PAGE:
June 19, 2014

5 Practical Steps to Experience Shuniya in Meditation. ~ Zita Harkaran Vasilisinova

Photo: Kanzeon Zen Center via Flickr

It’s a beautiful experience when the mind stops giving commands to the body and we can just sit there in awe of the creation of our own breath and of life in general.

We sit in total inner peace.

That’s the state of shuniya or samadhi—a state of higher meditation, the eighth limb of yoga.

As a long time meditator, I know it’s hard to get to this point which is why I put together five practical steps to experience shuniya in meditation.

1. Space

Find a “safe spot” in your house where you will be undisturbed for the length of the meditation.

While meditating, we are in a vulnerable state because we are relaxing our sympathetic nervous system which processes the input from our environment. For example, we might not hear anyone come in until they right at our side, tickling us.

If you live with others, let them know that you are going to meditate and tell them where you’ll be.

From the feng shui perspective it’s best to keep your back to the wall with a door in a side view. Having a window is also a very nice addition to a meditation space. If the view is uninteresting try setting up a small altar with uplifting images, sculptures, plant or crystals.

2. Wear the right clothes

Make sure that your waist is not pressed too tightly—this allows the hips space to open wide. Sometimes bras can restrict the ability to take a deep breath. We want to feel comfortable, free and light—not restricted in anyway.

Wear clothes made of natural fibers.

No spandex pants, no spandex t-shirts. These clothes are great if you are sweating a lot, running and so forth but not for meditation.

Artificial fibers have a lot of static energy in them and will make you feel ungrounded, jumpy and irritated. They are also not recommended for prolonged sitting because they might make you feel cold, which is why you might want to keep a shawl near by.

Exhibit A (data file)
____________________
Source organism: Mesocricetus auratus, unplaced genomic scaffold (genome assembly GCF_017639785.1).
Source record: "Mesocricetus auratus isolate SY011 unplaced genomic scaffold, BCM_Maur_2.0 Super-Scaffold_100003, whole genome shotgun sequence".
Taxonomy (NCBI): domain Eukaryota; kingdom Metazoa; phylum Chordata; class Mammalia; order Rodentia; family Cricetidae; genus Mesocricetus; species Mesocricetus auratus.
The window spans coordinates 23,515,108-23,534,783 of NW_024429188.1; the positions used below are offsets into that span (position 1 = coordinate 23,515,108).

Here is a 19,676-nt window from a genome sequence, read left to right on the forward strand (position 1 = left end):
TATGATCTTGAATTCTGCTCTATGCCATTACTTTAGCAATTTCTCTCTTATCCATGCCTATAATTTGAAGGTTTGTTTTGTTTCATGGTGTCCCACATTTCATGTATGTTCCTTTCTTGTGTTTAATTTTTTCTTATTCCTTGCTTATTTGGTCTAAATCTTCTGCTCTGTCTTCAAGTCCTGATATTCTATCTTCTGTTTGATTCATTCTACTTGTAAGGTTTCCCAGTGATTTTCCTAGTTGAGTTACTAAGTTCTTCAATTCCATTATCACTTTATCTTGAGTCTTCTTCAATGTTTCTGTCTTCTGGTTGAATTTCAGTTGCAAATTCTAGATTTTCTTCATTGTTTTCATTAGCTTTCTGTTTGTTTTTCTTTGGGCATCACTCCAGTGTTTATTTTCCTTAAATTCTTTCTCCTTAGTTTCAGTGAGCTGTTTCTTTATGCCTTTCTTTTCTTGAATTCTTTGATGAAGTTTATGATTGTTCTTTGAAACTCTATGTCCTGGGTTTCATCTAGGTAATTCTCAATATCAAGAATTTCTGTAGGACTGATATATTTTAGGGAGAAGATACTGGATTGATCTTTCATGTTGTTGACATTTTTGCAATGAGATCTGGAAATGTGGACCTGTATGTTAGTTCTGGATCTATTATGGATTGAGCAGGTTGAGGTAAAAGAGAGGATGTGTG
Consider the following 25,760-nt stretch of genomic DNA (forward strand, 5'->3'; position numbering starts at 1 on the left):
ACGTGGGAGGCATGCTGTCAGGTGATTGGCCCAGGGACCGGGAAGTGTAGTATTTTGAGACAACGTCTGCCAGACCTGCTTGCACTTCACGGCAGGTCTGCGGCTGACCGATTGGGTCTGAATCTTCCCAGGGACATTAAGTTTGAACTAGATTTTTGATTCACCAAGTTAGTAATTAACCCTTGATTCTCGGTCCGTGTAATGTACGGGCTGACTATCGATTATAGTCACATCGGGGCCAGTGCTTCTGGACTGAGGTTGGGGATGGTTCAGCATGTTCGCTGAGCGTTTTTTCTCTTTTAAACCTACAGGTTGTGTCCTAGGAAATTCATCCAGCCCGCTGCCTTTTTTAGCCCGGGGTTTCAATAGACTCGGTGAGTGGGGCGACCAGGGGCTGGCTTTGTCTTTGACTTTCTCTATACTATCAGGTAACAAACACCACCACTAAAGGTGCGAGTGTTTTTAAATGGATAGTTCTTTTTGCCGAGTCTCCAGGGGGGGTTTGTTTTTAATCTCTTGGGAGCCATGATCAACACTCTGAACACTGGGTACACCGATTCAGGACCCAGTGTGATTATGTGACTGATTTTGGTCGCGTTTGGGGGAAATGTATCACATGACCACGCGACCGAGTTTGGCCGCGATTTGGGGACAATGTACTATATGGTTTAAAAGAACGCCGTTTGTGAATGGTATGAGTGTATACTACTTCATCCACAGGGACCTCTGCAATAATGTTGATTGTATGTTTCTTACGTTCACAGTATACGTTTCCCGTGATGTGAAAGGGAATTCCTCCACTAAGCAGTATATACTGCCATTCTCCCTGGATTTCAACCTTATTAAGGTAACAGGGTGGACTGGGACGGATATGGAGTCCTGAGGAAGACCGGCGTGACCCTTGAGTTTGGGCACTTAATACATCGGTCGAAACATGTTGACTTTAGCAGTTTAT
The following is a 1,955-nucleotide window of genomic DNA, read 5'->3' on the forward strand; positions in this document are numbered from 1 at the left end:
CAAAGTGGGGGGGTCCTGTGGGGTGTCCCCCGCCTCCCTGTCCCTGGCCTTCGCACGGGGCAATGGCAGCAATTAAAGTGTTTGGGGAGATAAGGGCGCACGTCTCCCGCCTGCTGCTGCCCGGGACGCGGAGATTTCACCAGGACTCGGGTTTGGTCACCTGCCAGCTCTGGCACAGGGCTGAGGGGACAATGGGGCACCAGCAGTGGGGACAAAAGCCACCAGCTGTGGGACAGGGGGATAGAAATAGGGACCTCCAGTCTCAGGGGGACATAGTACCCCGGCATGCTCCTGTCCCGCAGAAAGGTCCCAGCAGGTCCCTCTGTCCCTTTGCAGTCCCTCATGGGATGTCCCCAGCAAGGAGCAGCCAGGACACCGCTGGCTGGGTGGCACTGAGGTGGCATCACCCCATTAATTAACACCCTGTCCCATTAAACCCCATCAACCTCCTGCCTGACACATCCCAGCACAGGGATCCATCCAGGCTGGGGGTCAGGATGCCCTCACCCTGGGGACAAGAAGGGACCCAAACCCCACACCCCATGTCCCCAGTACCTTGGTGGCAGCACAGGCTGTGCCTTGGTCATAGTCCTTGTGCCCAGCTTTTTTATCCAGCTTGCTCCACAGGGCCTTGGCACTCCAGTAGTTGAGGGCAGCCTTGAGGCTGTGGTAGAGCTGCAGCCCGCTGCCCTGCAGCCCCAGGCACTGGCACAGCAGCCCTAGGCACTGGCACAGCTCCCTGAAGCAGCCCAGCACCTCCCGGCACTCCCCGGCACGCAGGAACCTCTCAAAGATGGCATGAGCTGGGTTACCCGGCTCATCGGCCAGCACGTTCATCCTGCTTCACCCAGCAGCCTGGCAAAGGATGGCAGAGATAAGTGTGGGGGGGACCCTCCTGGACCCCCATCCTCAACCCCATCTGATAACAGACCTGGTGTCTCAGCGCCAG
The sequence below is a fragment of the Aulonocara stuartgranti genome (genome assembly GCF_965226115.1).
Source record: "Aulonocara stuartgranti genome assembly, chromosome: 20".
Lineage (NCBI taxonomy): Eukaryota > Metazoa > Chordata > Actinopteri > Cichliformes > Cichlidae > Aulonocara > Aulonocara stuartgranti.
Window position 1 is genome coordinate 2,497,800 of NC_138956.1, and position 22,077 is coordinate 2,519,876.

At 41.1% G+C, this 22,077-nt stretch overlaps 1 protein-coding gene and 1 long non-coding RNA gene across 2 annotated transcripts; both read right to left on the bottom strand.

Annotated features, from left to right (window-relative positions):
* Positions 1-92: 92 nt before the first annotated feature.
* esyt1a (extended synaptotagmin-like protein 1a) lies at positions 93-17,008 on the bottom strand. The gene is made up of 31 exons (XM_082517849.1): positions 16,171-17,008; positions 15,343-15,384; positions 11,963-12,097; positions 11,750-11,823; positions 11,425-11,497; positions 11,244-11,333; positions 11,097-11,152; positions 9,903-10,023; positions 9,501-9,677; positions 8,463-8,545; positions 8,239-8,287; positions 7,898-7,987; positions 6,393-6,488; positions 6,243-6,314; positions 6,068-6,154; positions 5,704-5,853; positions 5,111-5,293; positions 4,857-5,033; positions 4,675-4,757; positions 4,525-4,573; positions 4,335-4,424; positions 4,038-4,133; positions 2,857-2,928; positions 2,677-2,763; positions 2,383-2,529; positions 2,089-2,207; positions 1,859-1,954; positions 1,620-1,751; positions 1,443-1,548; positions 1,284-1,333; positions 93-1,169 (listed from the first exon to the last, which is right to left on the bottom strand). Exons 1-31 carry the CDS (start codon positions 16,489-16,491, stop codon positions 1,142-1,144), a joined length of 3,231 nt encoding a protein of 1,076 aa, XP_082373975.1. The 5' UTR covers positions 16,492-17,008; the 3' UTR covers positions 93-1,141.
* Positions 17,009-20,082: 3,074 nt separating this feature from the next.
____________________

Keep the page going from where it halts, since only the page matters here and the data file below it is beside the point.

And one more point. You might consider wearing a bandana around your head. Personally, it helps me tremendously. When I wrap my head, I feel more contained and focused.

Hair functions as an extended antennae and picks up on all sorts funky stuff that you should not worry about when you are meditating.

3. Movement

Seems counterintuitive? A lot of people have sedentary jobs and the idea of sitting again in meditation is not appealing. There is no need to force yourself to sit. Stand up, move, shake, take a few deep breaths in downward dog, go for a walk, jump rope. If you go to the gym, try to meditate after your workout.

Just make sure to move your blood and all your energy.

You’ll be surprised how fast you’ll arrive in a deep meditative state.

4. Keep your focus

Meditation uses many techniques to focus the mind. Do your best to pay attention to the mantra you are chanting, how you are chanting it, pronouncing each word with care and undivided attention.

While practicing breath meditation pay attention to how the breath moves in and out of your body. Notice the space in between the inhale and exhale.

If there is no focal point instructed in the meditation, try to direct the eye gaze behind your closed eyelids to the third eye which is between your brows and slightly up.

5. Use props

Aromatherapy is one of the best tools used by meditators. Try using a scented candle, essential oils or incense. Sandalwood is a great scent to help in centering and grounding. Myrrh, frankincense and others are also options, depending on how you want to feel.

Other good props are cushions to make your behind comfy, a warm shawl in the cold months and maybe a glass of water. Don’t hesitate to make yourself comfortable.

Meditation is not a simple task.

The mind is tricky and will always try to find ways to pull us out of meditation.

Don’t give it the opportunity.

Stay comfortable, stay focused and give your self the opportunity to experience shuniya during meditation.



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Apprentice Editor: Kim Haas / Editor: Travis May

Photo Credit: Big Mind Zen Center via Flickr



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Zita Harkaran Vasilisinova